The Benefits of the Flipped Learning Model for Corporate

October 31, 2018 3:57 PM | Lovina Akowuah (Administrator)

Written by SEWI-ATD Guest Blogger Tresha Lovell Program Manager at Johnson Controls.

Due to economic pressures, competition and stakeholder demands, organizations are steadily looking for ways to operate more efficiently. In many cases, this involves organizational streamlining and cost reductions to projects and initiatives and Learning and Development is often included in these budget cuts. In their book, “Training on Trial,” Jim and Wendy Kirkpatrick detail the scrutiny that training often undergoes to prove value by asking this question: “What evidence can you provide to demonstrate your value to the bottom line of the business in relation to your efforts?” (Kirkpatrick, pp 3). The business climate demands that learning and development evolves to find new methods to increase learning transfer, improve employee performance and show significant return on investment while spending less time and resources to do so. One solution has been the introduction of the Flipped Learning model in corporate training. In this article, we’re going to explore how this model provides quality training that increases employee engagement and learning transfer while reducing cost over time. By leveraging this model, Learning and Development teams can significantly improve employee performance, thereby, proving their value to their organizational leaders.

The Flipped learning method was introduced by Jon Bergmann and Aaron Sams and is based on the premise of introducing “direct instruction and lecture” material using on-demand tools before class and reserving classroom time to apply knowledge through interactive modalities like exercises, discussions and projects (Bergman and Sams, pp 29). With the increased development of low cost, easy-to-use technologies, organizations can create high-quality videos, screencasts, podcasts and eLearning materials that can be deployed ahead of instructor-led sessions (Jacot, Noren & Berge, pp 23-24). This approach allows focus and attention to be given to complex topics, individual instruction and real-world application during training sessions (Bergman and Sams, pp 29-30).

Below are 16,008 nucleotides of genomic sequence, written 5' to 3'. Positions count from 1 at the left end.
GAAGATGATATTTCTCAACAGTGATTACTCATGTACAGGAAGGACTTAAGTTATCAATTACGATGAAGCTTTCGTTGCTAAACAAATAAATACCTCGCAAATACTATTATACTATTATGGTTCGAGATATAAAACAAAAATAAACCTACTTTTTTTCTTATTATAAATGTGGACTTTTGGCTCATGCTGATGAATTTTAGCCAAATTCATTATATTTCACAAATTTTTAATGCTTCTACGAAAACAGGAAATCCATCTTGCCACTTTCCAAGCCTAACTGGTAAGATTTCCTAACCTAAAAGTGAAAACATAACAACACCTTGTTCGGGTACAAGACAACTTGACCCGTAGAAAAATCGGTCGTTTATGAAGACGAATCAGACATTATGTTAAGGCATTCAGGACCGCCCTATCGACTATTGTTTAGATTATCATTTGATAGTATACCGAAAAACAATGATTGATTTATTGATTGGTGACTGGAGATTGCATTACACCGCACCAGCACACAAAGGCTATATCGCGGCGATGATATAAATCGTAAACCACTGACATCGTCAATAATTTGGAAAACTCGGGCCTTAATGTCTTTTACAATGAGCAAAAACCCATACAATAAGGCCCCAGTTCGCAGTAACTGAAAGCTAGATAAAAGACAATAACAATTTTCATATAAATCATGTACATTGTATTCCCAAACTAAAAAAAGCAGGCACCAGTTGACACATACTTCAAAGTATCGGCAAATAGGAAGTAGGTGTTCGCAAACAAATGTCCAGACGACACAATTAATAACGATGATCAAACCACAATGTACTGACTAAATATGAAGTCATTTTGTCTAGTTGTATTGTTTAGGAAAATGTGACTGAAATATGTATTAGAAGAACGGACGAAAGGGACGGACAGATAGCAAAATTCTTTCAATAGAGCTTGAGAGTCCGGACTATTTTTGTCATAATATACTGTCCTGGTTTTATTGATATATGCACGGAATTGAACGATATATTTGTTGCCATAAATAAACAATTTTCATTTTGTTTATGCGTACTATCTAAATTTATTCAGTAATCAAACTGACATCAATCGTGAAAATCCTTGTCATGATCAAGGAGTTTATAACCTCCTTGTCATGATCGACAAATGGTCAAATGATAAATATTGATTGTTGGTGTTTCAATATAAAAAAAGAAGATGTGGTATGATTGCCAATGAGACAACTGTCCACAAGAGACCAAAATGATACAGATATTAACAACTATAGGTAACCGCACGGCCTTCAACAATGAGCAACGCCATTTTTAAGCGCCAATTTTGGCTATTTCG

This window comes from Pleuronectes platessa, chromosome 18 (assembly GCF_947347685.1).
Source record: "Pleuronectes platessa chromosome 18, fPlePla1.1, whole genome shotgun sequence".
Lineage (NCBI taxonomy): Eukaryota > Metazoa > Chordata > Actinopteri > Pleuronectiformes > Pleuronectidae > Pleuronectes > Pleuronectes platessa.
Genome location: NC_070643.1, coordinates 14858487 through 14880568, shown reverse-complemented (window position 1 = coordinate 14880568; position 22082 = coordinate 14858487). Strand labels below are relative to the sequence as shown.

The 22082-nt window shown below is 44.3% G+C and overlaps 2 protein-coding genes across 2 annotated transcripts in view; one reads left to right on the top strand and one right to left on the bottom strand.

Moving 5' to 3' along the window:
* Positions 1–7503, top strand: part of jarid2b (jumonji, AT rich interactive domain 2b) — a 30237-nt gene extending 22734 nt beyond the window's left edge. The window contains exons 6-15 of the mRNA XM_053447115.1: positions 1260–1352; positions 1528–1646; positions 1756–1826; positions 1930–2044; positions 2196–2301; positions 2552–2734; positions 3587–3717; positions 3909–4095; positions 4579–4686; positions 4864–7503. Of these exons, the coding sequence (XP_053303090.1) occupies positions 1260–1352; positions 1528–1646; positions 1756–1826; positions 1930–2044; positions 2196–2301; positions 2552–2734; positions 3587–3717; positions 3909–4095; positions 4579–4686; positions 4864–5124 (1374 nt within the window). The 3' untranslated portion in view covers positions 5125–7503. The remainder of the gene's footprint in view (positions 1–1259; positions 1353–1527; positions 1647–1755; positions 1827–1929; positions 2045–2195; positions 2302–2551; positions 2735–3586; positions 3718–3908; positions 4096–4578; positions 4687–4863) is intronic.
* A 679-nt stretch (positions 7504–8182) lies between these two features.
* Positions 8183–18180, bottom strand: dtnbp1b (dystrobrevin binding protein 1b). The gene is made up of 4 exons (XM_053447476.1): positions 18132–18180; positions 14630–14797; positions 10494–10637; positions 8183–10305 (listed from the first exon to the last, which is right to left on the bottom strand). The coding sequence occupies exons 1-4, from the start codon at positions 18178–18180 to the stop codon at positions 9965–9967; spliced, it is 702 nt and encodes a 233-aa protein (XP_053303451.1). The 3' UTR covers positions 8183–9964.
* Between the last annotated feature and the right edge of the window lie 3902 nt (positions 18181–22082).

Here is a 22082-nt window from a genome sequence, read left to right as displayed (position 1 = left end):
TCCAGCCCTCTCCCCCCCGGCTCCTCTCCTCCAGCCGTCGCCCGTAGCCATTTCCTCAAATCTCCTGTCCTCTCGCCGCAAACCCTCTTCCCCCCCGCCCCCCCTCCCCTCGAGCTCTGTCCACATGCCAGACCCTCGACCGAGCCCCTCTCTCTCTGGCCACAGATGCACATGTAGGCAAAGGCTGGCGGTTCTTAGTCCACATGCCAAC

Although originally introduced in K12 classrooms, the Flipped learning model and has been adopted in corporate training to answer the question if “professional training time [can] be maximized to meet the demands of specialized instruction, difficult schedules, various learning styles, expensive travel costs and constantly changing curriculum?” (Bergman and Sams, pp 29). The model answers this question by providing “a blend of both mediums – e-learning and classroom training – is often considered best for engaged and effective learning” (Majumdar “Flipped Classroom in Corporate Learning, Concept or Reality”). In addition to a shift in instructional design and development, and the role of the instructor also shifts under this model to that of a ‘coach’ (Bergman and Sams, pp 31) This enables learner to move beyond the first two level’s of Bloom’s Taxonomy and to begin moving up the triangle to Application and Analysis while in the classroom versus remaining at the bottom levels of the pyramid because of lack of time and/or resources to practice applying knowledge within their business context (“Bloom’s Taxonomy”).